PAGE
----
Environment

South Florida at forefront of climate planning, top U.S. scientist says

White House chief scientist John Holdren, provided an overview of the findings that the National Climate Assessment released earlier this year during the annual climate summit held Wednesday on Miami Beach.
White House chief scientist John Holdren, provided an overview of the findings that the National Climate Assessment released earlier this year during the annual climate summit held Wednesday on Miami Beach. Miami Herald Staff

A week before a seasonal high tide is expected to soak Miami Beach, the White House’s chief science adviser visited the city Wednesday to praise regional leaders for their work on climate change.

“What’s going on... here is really a model for what we need to see going on around the country,” John Holdren told an audience of about 650 at the Sixth Annual Southeast Florida Climate Leadership Summit at the Miami Beach Convention Center.

Holdren, who last month landed on The Daily Show after skirmishing with the House Committee on Science, Space and Technology over polar ice melt, got a decidedly warmer welcome at the gathering that drew a wide audience from government, private industry and nonprofits.

The summit, part of a compact forged four years ago among South Florida’s four counties, serves as annual wrap-up and rallying cry for addressing threats from climate change. The two-day event features about a dozen panels on public policy and and planning.

This year, the conference coincides with a renewed push to address climate change. Activists descended on Manhattan last week for a march that preceded a United Nations summit where President Barack Obama singled out South Florida as one of the country’s more vulnerable regions. And on Wednesday, U.S. Sen. Bill Nelson told trustees of the Greater Miami Chamber of Commerce that he planned to show a group of senators flooding on Las Olas Boulevard in Fort Lauderdale next week.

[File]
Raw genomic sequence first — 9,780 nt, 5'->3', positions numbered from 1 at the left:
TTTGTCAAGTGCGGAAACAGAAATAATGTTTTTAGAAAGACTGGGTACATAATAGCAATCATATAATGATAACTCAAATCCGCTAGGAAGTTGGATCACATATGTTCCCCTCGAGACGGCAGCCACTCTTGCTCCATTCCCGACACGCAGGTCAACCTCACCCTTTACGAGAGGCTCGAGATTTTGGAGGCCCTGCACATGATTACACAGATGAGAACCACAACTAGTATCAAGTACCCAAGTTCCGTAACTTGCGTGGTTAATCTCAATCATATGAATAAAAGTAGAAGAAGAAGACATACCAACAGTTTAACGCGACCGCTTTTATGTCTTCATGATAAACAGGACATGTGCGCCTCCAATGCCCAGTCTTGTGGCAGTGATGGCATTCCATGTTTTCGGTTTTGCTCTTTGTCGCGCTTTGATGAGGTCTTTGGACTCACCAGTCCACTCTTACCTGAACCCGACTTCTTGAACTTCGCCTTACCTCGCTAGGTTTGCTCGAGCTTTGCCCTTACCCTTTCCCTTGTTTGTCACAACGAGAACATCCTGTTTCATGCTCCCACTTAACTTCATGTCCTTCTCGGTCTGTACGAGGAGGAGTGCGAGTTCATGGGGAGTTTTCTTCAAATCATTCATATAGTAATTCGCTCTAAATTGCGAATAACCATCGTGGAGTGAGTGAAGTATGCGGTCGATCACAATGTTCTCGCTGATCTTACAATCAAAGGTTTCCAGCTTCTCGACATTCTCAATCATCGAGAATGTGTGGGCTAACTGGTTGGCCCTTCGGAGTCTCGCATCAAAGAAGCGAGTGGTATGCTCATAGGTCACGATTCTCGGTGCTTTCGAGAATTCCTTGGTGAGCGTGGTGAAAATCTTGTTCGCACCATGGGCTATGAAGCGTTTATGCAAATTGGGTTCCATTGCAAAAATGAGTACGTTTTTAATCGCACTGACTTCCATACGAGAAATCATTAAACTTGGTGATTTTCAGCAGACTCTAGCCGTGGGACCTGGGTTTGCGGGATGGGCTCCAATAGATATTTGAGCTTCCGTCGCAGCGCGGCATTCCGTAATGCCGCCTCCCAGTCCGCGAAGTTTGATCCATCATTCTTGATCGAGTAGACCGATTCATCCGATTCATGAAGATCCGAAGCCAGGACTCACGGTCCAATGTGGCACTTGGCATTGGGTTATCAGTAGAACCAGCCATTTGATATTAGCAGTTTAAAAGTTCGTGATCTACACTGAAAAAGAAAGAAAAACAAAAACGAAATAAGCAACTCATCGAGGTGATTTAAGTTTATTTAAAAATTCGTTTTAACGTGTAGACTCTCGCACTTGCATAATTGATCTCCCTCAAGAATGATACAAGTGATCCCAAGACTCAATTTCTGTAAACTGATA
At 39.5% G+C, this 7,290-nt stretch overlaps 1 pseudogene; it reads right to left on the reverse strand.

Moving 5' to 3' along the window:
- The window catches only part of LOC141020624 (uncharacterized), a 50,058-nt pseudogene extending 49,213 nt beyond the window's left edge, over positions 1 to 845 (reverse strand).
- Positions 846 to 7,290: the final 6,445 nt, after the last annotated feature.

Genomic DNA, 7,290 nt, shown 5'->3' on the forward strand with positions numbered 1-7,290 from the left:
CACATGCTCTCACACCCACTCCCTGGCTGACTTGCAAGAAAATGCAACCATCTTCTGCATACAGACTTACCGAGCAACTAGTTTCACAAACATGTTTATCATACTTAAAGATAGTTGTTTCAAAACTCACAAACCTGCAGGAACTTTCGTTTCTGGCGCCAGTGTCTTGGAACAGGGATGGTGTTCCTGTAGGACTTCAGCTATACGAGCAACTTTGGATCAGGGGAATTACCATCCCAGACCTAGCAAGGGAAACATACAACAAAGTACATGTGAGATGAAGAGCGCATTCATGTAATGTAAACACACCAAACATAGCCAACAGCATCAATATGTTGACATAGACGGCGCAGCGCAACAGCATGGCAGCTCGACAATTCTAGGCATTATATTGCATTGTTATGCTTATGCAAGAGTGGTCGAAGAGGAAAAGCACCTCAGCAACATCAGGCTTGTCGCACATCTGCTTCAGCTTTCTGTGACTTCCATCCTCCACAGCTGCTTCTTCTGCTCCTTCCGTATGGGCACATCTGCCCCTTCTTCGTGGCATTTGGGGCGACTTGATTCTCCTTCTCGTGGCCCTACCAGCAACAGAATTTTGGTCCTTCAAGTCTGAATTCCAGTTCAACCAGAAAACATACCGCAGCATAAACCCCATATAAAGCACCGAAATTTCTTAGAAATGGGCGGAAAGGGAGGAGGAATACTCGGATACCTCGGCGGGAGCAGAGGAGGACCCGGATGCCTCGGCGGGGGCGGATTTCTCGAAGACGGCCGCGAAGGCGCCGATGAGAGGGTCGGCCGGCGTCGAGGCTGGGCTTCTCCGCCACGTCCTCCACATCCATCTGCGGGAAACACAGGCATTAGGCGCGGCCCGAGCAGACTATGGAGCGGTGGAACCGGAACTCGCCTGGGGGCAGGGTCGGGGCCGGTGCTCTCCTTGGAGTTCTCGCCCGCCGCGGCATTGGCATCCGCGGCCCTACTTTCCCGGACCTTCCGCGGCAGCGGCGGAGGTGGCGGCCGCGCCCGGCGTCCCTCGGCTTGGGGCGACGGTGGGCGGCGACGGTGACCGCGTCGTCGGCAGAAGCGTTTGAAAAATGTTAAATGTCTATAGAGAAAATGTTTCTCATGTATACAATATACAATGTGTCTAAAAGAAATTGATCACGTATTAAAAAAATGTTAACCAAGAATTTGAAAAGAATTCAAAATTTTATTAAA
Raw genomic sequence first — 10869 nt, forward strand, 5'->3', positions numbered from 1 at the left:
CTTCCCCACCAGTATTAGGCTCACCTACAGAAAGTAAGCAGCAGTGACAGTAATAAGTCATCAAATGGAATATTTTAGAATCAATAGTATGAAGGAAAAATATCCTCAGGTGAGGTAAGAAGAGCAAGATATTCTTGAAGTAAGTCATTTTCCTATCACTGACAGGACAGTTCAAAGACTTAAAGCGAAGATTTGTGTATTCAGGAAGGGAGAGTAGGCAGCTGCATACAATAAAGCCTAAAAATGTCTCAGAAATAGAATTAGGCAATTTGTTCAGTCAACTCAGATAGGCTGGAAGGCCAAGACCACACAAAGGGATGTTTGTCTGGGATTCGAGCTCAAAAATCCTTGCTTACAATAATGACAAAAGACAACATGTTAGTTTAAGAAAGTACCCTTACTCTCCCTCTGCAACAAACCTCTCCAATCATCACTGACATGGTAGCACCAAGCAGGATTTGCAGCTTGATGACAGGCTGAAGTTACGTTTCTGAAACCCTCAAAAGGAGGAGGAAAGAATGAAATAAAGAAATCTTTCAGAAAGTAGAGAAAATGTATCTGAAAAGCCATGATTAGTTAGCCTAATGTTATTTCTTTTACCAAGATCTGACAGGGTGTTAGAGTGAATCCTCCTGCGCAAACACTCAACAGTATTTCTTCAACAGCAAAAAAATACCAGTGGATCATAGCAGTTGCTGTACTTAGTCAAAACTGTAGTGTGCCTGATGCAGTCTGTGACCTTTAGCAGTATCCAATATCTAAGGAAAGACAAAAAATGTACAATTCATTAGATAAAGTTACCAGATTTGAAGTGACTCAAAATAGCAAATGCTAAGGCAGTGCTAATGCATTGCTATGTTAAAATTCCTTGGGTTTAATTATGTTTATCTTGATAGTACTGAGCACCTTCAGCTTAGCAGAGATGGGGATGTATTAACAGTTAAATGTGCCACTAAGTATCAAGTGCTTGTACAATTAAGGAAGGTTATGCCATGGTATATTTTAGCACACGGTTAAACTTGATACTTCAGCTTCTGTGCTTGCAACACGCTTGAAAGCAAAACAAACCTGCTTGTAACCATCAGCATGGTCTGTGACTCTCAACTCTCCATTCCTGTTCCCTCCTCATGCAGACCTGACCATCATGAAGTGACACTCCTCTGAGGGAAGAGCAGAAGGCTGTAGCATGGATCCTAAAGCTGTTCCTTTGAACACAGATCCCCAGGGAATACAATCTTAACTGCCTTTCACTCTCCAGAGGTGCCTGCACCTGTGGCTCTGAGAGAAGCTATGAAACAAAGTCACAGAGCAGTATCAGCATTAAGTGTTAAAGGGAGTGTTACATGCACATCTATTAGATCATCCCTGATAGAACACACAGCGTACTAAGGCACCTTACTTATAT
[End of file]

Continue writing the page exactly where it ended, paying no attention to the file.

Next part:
In his address, Holdren ran down a laundry list of climate-related risks from rising temperatures to worsening storms. Sitting just feet above sea level, South Florida is particularly vulnerable to both flooding and saltwater tainting water supplies.

Because porous limestone lies under Florida, controlling water can be tricky, Tommy Strowd, director of operations for the Lake Worth Drainage District and a former deputy director at the South Florida Water Management District, told the group. The system of canals and flood control structures built a half century ago to drain the Everglades that covered much of South Florida only made matters worse.

To address threats, the White House has taken a number of steps, from setting carbon limits on power plants to committing $1 billion to Everglades restoration, said policy adviser Mike Boots, who chairs the White House Council on Environmental Quality. In March, the administration also released federal data hoping to encourage scientists and private industry to come up with solutions.

“We do not have the luxury of time on this issue, so we need you... to keep acting boldly,” he told the group.

Holdren said afterward he considers South Florida a leader on the issue because it is one of the few regions that has formed a compact.

“Not that South Florida is the only place, but it’s really a great collaboration,” he said. “We’ve made a lot of progress, but we have a lot more to do.”

Miami Herald staff writer David Smiley contributed to this report.

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